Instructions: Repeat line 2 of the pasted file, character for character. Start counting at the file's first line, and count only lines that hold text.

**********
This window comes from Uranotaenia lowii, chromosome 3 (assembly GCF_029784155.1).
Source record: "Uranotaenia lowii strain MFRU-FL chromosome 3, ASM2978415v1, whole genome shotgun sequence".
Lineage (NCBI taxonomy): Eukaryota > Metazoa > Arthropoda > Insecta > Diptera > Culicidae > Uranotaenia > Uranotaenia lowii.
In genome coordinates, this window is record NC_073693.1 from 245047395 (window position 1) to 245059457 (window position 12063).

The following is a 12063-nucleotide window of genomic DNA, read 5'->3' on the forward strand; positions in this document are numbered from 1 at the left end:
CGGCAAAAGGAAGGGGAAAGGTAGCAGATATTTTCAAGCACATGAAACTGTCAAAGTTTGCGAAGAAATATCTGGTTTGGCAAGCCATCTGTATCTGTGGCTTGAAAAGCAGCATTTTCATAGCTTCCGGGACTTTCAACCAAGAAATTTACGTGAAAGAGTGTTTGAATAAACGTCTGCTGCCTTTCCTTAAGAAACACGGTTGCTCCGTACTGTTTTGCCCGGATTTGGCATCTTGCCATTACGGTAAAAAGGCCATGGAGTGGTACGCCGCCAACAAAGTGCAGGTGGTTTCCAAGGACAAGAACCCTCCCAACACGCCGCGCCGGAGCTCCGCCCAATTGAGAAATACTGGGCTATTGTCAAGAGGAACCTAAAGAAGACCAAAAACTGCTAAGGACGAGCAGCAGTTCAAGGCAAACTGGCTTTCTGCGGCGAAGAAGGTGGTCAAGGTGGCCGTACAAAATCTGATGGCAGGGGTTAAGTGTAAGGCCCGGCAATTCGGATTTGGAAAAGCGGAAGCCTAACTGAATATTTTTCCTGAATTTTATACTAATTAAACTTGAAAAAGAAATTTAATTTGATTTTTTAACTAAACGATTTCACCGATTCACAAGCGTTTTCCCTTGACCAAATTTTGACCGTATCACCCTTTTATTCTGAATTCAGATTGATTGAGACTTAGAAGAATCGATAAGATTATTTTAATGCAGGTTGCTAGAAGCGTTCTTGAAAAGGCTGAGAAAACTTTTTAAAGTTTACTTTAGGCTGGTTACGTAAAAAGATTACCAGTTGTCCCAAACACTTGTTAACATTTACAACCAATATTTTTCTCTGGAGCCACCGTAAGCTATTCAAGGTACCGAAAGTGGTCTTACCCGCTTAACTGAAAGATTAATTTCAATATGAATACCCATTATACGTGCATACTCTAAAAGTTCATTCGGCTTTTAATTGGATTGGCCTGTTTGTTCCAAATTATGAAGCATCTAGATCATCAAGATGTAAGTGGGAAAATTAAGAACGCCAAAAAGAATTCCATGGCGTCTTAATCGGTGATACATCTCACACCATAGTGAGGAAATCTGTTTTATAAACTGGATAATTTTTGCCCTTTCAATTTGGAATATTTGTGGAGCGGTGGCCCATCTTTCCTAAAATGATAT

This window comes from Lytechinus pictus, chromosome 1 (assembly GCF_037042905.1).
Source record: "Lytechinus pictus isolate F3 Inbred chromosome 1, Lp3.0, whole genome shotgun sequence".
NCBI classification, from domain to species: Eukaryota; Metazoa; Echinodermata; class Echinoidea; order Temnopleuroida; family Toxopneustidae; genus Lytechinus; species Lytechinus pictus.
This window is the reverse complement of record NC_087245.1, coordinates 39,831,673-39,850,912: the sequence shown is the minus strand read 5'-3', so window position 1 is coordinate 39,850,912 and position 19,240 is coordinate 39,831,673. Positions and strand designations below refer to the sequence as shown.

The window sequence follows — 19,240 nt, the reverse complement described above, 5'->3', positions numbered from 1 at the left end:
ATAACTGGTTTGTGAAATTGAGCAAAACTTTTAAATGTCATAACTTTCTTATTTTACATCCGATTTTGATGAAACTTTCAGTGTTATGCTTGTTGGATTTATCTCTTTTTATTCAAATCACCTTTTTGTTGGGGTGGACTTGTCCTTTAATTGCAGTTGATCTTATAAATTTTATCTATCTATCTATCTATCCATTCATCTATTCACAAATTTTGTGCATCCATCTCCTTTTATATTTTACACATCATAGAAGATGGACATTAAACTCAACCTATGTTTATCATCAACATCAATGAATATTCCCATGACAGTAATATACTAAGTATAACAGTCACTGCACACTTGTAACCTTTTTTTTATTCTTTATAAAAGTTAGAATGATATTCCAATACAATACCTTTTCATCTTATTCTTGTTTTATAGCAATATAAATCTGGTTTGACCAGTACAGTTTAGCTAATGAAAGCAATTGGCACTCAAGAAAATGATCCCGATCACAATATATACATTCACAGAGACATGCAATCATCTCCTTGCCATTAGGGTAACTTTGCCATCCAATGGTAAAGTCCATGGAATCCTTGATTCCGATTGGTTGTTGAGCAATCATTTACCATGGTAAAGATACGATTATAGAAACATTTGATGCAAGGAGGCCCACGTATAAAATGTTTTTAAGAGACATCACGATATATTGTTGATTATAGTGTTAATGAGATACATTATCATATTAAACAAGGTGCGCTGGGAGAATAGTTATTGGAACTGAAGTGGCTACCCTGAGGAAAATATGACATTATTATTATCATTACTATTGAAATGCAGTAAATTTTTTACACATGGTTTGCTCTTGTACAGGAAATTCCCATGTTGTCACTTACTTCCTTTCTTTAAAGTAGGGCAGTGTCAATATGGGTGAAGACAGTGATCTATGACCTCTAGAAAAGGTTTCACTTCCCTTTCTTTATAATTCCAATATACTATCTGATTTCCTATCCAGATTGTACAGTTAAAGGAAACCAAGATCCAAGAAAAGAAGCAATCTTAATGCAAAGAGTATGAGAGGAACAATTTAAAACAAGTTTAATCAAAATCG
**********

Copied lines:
Source record: "Uranotaenia lowii strain MFRU-FL chromosome 3, ASM2978415v1, whole genome shotgun sequence".